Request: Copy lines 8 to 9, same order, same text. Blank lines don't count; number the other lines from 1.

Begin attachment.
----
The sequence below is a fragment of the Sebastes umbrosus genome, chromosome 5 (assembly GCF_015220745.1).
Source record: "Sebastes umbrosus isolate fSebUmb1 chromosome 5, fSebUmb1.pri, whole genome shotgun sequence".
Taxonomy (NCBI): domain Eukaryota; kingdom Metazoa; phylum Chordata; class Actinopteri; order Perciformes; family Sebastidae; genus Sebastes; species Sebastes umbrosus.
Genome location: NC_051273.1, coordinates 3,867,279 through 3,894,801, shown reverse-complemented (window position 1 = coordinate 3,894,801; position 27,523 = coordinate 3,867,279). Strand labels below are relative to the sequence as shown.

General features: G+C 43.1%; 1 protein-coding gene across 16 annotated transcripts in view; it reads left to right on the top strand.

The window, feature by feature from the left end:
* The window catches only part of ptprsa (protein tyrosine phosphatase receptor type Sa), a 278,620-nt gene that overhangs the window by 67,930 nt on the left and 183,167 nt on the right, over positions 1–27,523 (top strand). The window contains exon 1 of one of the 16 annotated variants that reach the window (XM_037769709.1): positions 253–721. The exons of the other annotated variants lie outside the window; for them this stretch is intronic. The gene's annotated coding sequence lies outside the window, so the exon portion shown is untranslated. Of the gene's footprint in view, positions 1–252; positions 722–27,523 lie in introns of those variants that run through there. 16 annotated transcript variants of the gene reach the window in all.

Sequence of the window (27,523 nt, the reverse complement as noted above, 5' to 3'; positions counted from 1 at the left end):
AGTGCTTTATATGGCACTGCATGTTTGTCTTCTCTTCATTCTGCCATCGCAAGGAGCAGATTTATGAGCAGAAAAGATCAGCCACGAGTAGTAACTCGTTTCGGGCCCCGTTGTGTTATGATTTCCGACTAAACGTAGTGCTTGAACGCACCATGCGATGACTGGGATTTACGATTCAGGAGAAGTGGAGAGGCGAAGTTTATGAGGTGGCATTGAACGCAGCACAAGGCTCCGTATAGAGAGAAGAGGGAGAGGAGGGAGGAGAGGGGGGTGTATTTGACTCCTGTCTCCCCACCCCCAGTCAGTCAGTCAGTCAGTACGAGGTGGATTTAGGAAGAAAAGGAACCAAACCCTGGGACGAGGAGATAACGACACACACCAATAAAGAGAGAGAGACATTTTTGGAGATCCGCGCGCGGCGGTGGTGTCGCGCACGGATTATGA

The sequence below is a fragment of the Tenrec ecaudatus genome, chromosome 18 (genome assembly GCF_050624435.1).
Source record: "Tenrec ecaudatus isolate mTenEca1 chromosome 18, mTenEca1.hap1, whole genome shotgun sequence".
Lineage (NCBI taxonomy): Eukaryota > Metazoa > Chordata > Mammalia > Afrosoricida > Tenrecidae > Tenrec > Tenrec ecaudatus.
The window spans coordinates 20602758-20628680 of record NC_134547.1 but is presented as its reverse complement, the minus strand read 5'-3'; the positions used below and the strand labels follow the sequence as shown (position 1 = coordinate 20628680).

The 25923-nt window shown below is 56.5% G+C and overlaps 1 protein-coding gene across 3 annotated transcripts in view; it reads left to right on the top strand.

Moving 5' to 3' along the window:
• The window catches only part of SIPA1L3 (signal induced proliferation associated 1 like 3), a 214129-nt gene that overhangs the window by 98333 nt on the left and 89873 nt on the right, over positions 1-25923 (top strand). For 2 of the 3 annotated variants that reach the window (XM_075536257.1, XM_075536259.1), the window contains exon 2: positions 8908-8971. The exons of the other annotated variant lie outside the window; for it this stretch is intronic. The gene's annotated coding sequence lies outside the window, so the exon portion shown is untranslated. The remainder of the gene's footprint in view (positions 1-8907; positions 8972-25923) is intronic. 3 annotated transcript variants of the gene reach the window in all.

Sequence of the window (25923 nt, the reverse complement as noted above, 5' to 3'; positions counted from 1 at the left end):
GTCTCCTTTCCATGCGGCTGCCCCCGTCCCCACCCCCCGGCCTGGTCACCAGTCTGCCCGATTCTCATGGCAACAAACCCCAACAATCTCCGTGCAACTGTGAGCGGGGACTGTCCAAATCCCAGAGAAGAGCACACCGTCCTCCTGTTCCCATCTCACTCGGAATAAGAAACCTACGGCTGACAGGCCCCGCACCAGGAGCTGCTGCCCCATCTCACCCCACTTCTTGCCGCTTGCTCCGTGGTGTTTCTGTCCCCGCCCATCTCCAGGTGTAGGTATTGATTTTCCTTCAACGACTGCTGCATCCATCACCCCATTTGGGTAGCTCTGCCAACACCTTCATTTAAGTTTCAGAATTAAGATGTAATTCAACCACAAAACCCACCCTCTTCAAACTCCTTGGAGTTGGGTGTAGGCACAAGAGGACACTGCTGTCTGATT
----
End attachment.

Sequence of the window (27,523 nt, the reverse complement as noted above, 5' to 3'; positions counted from 1 at the left end):
AGTGCTTTATATGGCACTGCATGTTTGTCTTCTCTTCATTCTGCCATCGCAAGGAGCAGATTTATGAGCAGAAAAGATCAGCCACGAGTAGTAACTCGTTTCGGGCCCCGTTGTGTTATGATTTCCGACTAAACGTAGTGCTTGAACGCACCATGCGATGACTGGGATTTACGATTCAGGAGAAGTGGAGAGGCGAAGTTTATGAGGTGGCATTGAACGCAGCACAAGGCTCCGTATAGAGAGAAGAGGGAGAGGAGGGAGGAGAGGGGGGTGTATTTGACTCCTGTCTCCCCACCCCCAGTCAGTCAGTCAGTCAGTACGAGGTGGATTTAGGAAGAAAAGGAACCAAACCCTGGGACGAGGAGATAACGACACACACCAATAAAGAGAGAGAGACATTTTTGGAGATCCGCGCGCGGCGGTGGTGTCGCGCACGGATTATGA